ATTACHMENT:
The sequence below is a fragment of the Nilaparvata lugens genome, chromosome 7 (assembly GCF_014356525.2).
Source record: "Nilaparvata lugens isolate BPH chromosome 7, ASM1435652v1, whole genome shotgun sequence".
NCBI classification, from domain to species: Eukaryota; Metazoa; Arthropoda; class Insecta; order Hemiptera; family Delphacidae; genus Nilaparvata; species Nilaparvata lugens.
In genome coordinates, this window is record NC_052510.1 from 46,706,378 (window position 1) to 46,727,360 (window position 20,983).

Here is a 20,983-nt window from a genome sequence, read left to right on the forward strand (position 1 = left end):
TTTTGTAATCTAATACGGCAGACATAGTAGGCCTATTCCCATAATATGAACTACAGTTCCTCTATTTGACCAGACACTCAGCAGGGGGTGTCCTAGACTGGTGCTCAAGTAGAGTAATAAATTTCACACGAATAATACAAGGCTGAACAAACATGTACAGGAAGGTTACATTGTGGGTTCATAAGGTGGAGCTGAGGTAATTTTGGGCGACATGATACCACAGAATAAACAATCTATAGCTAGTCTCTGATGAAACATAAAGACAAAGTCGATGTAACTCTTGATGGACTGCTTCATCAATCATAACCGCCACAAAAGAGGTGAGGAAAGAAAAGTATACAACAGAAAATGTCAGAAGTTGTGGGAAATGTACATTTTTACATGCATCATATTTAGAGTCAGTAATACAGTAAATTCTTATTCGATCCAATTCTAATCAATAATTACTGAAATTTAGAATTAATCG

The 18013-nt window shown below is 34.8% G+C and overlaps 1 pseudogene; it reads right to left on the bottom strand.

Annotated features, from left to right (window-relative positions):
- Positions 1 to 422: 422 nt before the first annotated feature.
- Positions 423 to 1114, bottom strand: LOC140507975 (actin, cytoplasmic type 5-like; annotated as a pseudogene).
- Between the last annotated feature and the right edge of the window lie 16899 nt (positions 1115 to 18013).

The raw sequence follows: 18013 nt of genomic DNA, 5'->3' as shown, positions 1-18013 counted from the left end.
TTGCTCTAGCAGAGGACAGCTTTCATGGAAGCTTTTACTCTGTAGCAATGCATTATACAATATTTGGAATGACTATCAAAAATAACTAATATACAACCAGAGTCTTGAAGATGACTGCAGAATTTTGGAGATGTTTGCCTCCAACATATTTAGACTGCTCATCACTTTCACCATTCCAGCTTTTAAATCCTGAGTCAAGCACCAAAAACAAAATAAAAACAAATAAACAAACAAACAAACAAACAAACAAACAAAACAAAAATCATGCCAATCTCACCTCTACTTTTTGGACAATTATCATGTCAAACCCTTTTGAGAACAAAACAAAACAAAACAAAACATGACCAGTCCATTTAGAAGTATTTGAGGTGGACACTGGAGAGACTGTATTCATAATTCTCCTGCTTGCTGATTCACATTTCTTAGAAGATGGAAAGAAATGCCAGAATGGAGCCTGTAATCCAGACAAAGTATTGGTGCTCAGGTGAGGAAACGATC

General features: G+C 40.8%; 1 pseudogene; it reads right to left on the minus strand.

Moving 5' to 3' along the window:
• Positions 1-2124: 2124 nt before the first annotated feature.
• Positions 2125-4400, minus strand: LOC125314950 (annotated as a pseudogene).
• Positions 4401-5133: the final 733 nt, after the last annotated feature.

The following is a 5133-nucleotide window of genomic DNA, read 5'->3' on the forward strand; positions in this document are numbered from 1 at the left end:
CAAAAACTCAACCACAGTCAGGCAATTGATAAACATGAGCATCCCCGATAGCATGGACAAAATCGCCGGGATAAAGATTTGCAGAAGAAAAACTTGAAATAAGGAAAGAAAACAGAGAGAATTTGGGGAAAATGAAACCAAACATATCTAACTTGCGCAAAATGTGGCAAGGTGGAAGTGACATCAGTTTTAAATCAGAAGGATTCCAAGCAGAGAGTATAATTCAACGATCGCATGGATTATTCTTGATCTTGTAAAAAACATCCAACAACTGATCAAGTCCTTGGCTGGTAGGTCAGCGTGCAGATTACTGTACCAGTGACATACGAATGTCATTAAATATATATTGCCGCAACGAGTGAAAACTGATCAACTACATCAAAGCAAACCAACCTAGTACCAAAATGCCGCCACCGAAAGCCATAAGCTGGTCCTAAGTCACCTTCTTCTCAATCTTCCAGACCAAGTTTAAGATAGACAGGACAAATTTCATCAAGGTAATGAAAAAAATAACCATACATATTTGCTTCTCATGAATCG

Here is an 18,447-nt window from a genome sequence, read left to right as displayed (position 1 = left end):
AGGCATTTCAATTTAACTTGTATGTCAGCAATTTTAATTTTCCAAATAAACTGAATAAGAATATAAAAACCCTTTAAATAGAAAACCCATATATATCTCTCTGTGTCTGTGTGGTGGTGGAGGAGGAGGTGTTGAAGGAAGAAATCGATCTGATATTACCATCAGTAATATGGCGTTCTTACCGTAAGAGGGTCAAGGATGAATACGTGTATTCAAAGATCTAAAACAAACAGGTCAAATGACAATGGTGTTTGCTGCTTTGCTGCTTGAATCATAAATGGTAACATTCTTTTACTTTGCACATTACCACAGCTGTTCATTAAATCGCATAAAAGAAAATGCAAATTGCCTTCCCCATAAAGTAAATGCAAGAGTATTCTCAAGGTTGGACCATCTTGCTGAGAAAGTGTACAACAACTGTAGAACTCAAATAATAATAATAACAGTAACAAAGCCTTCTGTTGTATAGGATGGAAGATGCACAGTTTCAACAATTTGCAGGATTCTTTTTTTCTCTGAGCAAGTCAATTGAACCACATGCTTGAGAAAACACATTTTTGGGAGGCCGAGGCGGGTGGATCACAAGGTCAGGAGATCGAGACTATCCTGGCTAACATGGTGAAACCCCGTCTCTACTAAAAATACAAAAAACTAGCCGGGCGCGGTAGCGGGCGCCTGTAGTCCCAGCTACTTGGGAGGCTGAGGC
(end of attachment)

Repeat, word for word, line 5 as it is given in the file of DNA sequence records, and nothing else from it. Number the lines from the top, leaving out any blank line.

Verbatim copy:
Here is a 20,983-nt window from a genome sequence, read left to right on the forward strand (position 1 = left end):